How Los Angeles is Ghettoizing Affordable Housing and Creating Gentrification

When government interferes with the free market, it skewers the market place, creates inefficiencies and displaces people, communities and jobs. Affordable housing is the best example of government over reach. At the end of the day affordable housing actually increases the cost of housing for the poor and middle class. We know that the affordable housing projects in New York (ABC City) and Chicago have become slums and centers of crime. Government is pushing the poor into ghettos—notice any “affordable housing” for the poor in Beverly Hills, Bel Air, Hillsborough or other ritzy places. Only the middle class is forced into government created slums and high crime areas.

“But in Los Angeles, widespread zoning for single-family houses and other low density building makes that a pretty big challenge. Visions of lawsuits and time lost fighting neighbors make building higher-density, transit-oriented projects—great in theory and necessary in Los Angeles—seem unappealing to developers. As a post yesterday on Market Urbanism points out, confining new development to lower-income neighborhoods (where officials are more likely to make zoning exceptions, since the residents are less politically influential) can force gentrification: “If housing desires cannot be met in upscale neighborhoods, the wealthy can and will outbid less affluent people elsewhere.” The only solution is to build more housing in rich neighborhoods.”house california

How Los Angeles is Ghettoizing Affordable Housing and Creating Gentrification

by Bianca Barragan, LA Curbed, 1/29/15
A group of Exposition Park residents has mobilized against a new 140-unit affordable housing complex on the site of the 48-unit Rolland Curtis Gardens public housing project, and the crusade has brought to light a concerning trend shaping the future of Los Angeles’s neighborhoods: affordable housing—which is direly needed and severely underfunded in the city—is most likely to be built, when it is built, in low-income neighborhoods, places that are already overpacked for the resources available; and research shows that’s probably going to make things worse for those neighborhoods, reports the LA Weekly.

The Expo Park housing complex, proposed by the community group TRUST South LA and developer Adobe Communities, would take out the 48-unit Rolland Curtis complex, a few blocks south of the Expo Line, and replace it with a new complex that could house three times as many people. Though the development is considered mixed-income, it will not contain any market-rate units; the people who live there will be offered the first chance to return after the complex is built and will probably be the lowest-income renters in the complex, while the other apartments will most likely be rented to people making 30 to 60 percent of the city’s average income (which is still double the average for the area’s zip code).

So this is not just another case of NIMBYs opposing dense and transit-oriented development in their single-family neighborhood. Residents aren’t trying to stop it or even change the plans, they’re just trying to get market-rate apartments added in, so that—at least in theory—the neighborhood will add some new tenants who are not in direct competition with current residents for resources that are already maxxed out (area schools, for example, are among the city’s poorest and poorest performing). Since the LA City Council hasn’t listened (they rezoned the project’s land to accommodate its higher density), the group is hoping to make a federal case of the projects on the grounds that it violates housing civil rights laws.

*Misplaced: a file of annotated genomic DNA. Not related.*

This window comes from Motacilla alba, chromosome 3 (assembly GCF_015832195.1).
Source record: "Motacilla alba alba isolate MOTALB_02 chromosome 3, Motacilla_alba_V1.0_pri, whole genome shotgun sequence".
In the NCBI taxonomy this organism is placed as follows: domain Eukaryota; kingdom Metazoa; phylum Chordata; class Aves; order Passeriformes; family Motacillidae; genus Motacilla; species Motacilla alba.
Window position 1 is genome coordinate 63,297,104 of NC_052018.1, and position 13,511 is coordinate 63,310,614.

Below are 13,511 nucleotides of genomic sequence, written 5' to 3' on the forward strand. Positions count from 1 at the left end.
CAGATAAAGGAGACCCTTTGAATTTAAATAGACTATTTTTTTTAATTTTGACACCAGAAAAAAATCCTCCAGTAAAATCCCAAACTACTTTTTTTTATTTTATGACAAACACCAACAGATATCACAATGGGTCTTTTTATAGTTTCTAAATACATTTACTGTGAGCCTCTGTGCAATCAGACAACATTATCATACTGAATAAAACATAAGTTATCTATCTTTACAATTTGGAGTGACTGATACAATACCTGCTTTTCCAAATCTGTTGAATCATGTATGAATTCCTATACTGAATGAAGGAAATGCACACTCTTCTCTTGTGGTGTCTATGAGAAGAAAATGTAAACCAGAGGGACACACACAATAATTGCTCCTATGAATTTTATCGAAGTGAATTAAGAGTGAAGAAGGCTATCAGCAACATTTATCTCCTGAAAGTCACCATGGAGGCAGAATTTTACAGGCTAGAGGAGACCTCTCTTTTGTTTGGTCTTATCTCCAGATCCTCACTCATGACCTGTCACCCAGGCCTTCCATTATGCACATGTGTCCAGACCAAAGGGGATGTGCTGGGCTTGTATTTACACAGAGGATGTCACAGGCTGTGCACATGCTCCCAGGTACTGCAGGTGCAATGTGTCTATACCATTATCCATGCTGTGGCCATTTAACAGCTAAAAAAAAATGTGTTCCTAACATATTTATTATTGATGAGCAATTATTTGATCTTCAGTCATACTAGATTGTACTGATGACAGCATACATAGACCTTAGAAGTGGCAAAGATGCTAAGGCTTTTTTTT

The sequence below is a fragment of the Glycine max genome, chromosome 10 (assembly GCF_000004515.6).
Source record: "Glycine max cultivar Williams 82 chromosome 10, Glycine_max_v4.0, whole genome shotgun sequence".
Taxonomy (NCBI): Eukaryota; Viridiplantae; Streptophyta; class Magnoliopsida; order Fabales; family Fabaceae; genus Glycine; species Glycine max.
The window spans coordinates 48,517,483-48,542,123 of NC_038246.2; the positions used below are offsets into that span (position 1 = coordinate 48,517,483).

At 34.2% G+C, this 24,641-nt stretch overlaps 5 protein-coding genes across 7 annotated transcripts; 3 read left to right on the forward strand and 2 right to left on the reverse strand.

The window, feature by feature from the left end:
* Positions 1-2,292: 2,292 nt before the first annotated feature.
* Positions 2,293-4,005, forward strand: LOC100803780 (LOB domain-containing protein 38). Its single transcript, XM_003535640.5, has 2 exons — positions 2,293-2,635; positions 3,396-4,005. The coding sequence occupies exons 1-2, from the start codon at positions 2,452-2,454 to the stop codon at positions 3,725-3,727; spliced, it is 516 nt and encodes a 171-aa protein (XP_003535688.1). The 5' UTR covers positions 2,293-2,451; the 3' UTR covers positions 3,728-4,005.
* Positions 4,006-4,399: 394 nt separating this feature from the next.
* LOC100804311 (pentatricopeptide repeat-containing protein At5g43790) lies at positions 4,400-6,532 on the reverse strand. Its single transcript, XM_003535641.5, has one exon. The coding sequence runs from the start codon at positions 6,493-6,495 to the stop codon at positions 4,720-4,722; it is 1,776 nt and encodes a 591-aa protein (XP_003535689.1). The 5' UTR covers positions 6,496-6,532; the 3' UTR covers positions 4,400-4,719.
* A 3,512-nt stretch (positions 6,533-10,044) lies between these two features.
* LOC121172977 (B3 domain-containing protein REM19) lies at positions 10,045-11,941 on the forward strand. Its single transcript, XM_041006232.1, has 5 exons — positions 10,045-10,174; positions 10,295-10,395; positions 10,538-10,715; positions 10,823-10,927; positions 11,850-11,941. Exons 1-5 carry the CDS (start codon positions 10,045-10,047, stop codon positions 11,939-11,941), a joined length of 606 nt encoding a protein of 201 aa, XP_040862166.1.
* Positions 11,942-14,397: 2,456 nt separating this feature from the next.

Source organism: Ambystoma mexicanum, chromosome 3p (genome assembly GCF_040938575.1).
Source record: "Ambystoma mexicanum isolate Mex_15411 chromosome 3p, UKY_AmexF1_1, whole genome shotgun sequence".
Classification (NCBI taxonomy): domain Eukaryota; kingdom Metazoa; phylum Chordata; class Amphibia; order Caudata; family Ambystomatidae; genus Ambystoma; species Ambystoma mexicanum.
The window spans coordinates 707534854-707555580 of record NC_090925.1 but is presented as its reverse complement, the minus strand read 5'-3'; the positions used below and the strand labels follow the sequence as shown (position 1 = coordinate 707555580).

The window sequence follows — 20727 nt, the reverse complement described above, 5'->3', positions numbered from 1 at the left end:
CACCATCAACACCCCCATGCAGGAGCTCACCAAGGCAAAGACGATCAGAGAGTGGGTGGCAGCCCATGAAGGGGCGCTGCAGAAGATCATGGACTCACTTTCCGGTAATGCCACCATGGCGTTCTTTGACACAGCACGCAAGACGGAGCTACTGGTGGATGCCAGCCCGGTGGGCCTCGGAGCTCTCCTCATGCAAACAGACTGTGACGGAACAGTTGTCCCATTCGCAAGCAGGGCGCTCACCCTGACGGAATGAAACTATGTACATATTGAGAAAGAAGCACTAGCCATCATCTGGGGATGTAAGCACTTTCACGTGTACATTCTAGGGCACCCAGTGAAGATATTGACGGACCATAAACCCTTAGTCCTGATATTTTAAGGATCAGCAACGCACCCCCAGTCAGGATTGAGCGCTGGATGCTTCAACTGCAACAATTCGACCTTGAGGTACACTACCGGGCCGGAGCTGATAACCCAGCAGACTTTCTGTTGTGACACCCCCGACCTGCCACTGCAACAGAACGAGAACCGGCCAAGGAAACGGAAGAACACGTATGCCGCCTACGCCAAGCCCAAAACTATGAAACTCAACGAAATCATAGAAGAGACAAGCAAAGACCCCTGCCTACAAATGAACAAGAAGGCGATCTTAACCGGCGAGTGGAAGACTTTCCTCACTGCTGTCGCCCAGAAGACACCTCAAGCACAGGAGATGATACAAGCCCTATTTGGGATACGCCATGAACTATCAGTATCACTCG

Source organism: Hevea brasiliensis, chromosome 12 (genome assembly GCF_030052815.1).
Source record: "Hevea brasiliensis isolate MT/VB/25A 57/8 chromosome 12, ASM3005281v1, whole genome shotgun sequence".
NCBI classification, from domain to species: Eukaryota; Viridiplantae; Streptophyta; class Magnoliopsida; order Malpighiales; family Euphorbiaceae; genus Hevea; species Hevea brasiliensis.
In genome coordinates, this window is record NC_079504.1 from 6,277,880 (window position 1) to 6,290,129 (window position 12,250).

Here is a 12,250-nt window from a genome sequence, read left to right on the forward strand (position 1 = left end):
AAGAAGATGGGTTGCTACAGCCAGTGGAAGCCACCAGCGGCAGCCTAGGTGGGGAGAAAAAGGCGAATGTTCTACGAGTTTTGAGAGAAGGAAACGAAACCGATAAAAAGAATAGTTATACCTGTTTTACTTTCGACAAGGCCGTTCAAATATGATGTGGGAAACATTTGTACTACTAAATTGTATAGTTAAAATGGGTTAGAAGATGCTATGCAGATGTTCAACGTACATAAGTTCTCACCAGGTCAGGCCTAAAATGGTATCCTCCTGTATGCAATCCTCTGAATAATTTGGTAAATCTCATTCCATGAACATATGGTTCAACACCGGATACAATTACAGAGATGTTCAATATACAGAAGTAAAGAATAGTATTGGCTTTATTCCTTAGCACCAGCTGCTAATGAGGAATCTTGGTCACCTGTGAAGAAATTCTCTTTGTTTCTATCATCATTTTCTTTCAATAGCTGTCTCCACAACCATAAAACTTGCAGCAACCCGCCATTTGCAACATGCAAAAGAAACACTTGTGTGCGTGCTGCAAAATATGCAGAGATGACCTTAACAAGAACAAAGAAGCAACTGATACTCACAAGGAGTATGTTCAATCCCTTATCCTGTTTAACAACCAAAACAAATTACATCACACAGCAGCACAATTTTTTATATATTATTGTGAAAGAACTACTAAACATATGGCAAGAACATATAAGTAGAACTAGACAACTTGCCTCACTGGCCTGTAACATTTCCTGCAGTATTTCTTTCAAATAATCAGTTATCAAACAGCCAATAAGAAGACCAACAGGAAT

Los Angeles is a city very much segregated according to wealth (despite the fact that there are poor people nearly everywhere, even in some of the little rich pockets). Bringing more affordable housing to the city is obviously vital, but it’s needed everywhere, not just in places where low-income people already live. “Generally, it’s clear that Los Angeles as a whole is becoming unaffordable,” a co-author of the USC Casden Multifamily Forecast says, so why isn’t the whole of Los Angeles receiving affordable housing equally?

But in Los Angeles, widespread zoning for single-family houses and other low density building makes that a pretty big challenge. Visions of lawsuits and time lost fighting neighbors make building higher-density, transit-oriented projects—great in theory and necessary in Los Angeles—seem unappealing to developers. As a post yesterday on Market Urbanism points out, confining new development to lower-income neighborhoods (where officials are more likely to make zoning exceptions, since the residents are less politically influential) can force gentrification: “If housing desires cannot be met in upscale neighborhoods, the wealthy can and will outbid less affluent people elsewhere.” The only solution is to build more housing in rich neighborhoods.

A couple of professors who have studied the matter and are working with the Expo Park residents say they think the Rolland Curtis plan “would exacerbate poverty among blacks and Latinos and concentrate residential and school segregation.” One tells LAW that city leaders who put “hundreds of poor people of color in an area already full of subsidized housing with very weak schools and assume that lots of middle-class people are going to move in and use the schools and the schools will simply get better, [they] are living in a delusion.”

About Stephen Frank

Stephen Frank is the publisher and editor of California Political News and Views. He speaks all over California and appears as a guest on several radio shows each week. He has also served as a guest host on radio talk shows. He is a fulltime political consultant.